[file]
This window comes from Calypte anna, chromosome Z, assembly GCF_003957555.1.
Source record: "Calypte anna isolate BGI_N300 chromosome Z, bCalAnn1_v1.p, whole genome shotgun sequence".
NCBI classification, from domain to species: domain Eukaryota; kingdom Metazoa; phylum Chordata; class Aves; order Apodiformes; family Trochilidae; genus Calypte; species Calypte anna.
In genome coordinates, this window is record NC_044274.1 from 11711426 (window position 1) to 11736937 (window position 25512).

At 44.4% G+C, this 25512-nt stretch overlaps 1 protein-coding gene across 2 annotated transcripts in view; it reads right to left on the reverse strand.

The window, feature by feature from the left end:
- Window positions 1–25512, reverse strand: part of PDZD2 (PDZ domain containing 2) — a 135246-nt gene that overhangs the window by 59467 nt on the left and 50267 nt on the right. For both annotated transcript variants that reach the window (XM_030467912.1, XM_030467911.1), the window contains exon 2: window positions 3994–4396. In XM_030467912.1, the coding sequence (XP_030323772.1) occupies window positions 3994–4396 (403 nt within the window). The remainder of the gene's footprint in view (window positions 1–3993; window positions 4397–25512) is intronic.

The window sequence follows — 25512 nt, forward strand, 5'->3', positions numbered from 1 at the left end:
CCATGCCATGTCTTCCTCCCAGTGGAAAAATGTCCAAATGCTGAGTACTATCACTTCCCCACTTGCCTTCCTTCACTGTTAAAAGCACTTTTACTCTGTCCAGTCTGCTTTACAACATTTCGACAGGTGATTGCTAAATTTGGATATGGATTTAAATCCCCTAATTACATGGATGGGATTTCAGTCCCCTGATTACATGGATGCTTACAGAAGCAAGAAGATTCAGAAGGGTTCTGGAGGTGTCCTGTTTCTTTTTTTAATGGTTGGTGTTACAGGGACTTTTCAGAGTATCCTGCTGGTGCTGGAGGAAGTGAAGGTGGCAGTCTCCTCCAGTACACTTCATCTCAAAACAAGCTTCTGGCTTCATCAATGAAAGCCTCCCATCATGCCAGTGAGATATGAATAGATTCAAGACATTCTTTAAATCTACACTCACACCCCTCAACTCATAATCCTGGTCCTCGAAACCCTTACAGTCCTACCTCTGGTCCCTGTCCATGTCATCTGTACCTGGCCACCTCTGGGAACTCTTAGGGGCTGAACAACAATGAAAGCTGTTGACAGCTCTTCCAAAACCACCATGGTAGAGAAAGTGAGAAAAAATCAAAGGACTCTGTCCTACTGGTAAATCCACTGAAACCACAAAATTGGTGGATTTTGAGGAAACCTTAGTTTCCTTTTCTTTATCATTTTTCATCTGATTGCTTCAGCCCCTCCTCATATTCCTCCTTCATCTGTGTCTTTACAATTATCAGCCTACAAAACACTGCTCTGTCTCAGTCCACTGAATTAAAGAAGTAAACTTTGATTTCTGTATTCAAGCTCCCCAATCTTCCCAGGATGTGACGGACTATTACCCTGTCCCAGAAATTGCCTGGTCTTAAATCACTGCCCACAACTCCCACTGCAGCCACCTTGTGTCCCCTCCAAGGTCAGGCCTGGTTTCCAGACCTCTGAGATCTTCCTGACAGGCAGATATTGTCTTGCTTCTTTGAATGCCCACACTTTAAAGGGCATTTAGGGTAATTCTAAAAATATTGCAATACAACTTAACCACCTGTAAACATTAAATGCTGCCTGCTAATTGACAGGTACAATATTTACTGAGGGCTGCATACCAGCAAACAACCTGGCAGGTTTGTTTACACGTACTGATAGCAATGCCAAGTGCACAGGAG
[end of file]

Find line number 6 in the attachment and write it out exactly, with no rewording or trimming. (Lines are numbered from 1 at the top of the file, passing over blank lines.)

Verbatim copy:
The window, feature by feature from the left end: